The Truth Will Set Us Free The book “Empire of the Summer Moon: Quanah Parker and the

Rise and Fall of the Comanches, the Most Powerful Indian Tribe in American History:” is creating quite a stir as noted by Chuck Thompson in his interview with the author S.C. Gwynne. I would like to comment on a review written by Jonathan Bastian in The Aspen Daily News, Aspen, Colorado on Friday April 1, 2011. In his review Jonathan has brought something important to the table: our predilection for “making absolute moral judgments.” He is referring to the current politically correct tendency to demonize the white man and glorify the Indian, which robs the Indian of their shadow, and the white man of their light. The truth will set us free, and freedom is the ultimate evolutionary goal of the human saga. S.C. Gwynne, author of “Empire of the Summer Moon,” liberates us from the stereotype of “the noble savage” made popular by Rousseau in the 1700’s, and indelibly stamped in the minds of the current generation by the counter-culture in the ‘60’s and ‘70’s. That important birthing of a new consciousness saw in the cosmology and way of life of the Indian the pathway to balance and the realization of the human potential. This has been fueled by the rise of revisionist history initiated in Plymouth, Massachusetts with the so-called “National Day of Mourning” on Thanksgiving Day 1970. The victim/perpetrator model becomes reinforced every Thanksgiving as historical untruths perpetuate and breed blame, shame and guilt amongst our children, both Native and white. Instead of using the extraordinary first 50 years of peace and friendship between the Mayflower Pilgrims and the Wampanoag Indians as a model of multi-cultural synthesis (resulting in the unique American Mind and Spirit), the internet and bookstores are full of erroneous tales of “The Real Thanksgiving.” In these versions of history, which couldn’t be further from the truth, the Pilgrims – moms, dads and kids seeking to create a society based on freedom of conscience appear as a blood-thirsty lot out to devour everything in their path, particularly the Indian (who, surprisingly, shared their world-view). If we take an unbiased look at the entire history of humanity we will see that every race has a shadow and every race has light: the white, the black, the red, the yellow. Please show me a time in history when fear, greed and power has not led to violent, unconscionable behavior in every race amongst each other and between races. Bastian and Gwynne make this point – that we all descend from warring tribes. All races have played out their shadow in one way or another. We’re all familiar with the white man’s shadow in American history and the victimization of the peaceful Indian. Gwynne has shattered that false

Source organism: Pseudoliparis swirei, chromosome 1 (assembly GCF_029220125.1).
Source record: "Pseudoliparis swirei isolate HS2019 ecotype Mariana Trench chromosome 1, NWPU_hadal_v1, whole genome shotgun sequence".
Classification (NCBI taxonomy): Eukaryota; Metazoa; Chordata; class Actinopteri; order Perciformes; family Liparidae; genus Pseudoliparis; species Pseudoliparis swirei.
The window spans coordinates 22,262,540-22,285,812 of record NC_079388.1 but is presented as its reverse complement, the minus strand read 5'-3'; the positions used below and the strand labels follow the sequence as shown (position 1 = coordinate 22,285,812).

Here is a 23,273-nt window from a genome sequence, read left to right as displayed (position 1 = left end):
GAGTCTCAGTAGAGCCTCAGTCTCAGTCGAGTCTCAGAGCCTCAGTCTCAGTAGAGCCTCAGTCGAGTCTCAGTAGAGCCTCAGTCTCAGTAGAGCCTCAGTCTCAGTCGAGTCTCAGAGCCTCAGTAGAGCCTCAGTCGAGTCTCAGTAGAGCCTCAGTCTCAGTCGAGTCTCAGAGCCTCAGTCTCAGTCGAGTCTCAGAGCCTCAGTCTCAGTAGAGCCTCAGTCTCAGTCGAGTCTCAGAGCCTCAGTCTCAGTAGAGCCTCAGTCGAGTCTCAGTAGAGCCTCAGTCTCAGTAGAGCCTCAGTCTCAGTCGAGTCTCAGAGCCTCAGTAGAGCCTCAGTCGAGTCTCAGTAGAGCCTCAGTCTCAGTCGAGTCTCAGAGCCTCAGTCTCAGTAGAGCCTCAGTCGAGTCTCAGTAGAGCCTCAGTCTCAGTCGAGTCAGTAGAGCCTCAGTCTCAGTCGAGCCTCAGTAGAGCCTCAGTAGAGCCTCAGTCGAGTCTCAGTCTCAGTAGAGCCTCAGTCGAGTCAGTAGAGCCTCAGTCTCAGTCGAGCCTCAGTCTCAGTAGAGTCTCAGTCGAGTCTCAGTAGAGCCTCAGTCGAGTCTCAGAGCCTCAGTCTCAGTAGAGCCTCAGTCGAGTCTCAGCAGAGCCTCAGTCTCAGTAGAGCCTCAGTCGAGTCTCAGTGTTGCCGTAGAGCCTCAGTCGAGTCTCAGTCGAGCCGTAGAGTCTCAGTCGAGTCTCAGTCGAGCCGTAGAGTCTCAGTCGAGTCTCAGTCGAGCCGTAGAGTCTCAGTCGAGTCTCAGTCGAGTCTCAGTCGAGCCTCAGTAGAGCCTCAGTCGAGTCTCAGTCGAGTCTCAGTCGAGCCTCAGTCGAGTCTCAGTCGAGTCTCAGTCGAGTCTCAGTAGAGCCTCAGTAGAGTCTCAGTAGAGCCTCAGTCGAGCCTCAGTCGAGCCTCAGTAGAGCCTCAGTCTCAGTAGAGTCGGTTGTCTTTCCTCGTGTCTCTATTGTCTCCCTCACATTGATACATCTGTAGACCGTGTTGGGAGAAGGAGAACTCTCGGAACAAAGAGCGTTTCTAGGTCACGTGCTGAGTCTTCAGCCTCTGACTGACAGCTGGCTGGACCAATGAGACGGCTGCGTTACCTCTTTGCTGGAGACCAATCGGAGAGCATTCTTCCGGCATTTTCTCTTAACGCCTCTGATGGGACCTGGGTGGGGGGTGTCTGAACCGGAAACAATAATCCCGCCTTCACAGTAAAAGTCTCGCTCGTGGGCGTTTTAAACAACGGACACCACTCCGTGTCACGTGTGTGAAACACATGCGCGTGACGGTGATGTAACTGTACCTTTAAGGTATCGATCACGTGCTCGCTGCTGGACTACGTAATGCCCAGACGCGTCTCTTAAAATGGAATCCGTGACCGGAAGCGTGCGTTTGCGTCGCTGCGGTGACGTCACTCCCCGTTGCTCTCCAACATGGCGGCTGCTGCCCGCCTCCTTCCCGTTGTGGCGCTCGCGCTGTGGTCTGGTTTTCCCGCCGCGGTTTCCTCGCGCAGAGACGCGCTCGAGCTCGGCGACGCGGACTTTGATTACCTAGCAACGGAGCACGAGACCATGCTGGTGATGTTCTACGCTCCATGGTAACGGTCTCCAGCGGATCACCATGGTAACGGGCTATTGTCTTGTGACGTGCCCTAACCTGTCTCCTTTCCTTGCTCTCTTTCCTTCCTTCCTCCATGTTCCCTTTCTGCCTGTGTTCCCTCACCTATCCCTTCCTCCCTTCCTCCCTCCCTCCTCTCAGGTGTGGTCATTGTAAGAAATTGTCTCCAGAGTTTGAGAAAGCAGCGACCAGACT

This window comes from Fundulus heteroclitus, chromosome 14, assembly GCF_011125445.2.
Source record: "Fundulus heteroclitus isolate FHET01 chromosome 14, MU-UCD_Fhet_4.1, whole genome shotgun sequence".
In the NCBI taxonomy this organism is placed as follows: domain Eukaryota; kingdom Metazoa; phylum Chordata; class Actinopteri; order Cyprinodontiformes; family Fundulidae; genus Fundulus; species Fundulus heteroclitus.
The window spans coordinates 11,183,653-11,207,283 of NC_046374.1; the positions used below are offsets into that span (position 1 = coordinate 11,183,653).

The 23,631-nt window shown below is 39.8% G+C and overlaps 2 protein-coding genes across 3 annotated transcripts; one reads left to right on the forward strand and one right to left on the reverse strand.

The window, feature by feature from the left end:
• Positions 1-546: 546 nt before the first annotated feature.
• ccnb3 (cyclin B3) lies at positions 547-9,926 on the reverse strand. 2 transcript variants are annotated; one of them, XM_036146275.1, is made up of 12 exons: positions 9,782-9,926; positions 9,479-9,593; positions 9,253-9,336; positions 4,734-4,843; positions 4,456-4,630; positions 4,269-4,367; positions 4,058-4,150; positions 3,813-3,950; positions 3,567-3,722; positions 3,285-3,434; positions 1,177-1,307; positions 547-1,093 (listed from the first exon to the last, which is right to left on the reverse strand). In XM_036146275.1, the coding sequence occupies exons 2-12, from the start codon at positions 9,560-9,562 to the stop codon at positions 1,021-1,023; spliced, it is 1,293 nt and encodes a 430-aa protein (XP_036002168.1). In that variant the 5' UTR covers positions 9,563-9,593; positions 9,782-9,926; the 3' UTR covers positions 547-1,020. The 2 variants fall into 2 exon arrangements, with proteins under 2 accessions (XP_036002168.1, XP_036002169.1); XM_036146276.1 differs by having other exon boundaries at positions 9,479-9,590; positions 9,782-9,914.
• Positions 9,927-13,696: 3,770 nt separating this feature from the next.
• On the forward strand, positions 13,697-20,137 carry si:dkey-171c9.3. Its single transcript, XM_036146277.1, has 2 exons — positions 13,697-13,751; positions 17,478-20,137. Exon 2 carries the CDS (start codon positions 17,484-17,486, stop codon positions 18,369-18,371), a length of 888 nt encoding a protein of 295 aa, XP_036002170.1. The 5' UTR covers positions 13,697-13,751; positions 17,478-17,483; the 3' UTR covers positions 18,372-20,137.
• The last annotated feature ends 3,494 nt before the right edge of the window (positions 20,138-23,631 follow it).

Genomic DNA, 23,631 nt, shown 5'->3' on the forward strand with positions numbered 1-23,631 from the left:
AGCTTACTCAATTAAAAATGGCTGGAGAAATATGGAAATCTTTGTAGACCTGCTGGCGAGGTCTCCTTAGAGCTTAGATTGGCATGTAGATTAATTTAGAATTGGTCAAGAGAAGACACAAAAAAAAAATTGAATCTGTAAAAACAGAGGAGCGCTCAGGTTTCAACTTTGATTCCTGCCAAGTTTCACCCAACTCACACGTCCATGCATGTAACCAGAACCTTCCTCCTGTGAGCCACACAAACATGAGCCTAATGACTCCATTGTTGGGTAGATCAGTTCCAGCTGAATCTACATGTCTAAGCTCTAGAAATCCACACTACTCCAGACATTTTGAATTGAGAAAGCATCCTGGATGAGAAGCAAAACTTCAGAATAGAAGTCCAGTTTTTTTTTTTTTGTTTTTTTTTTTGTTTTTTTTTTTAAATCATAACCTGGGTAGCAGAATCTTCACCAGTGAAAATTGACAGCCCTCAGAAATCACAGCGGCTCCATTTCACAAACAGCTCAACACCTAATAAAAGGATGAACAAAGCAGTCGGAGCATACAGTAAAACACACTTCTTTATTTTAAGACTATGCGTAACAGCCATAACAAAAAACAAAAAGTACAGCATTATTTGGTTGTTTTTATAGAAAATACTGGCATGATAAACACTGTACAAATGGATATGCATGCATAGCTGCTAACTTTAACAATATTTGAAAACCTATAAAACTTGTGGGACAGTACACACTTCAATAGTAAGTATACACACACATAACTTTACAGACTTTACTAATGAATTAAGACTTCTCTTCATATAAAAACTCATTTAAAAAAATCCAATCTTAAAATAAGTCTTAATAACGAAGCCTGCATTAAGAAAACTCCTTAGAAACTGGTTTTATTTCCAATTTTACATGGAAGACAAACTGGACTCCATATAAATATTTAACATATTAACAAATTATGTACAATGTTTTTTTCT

image and brought a great gift to the Indian – the violent past of the warring tribes, their shadow, the truth – a pathway to balance. Henry David Thoreau, who had a life-long resonance to the Native American, became one of the top ethnologists of his time on the Algonquin Indian. He hired Indian guides on his forays into the Maine wilderness, and his final dying word was “Indian.” He expressed this dichotomy eloquently. His statement does much to level the playing field: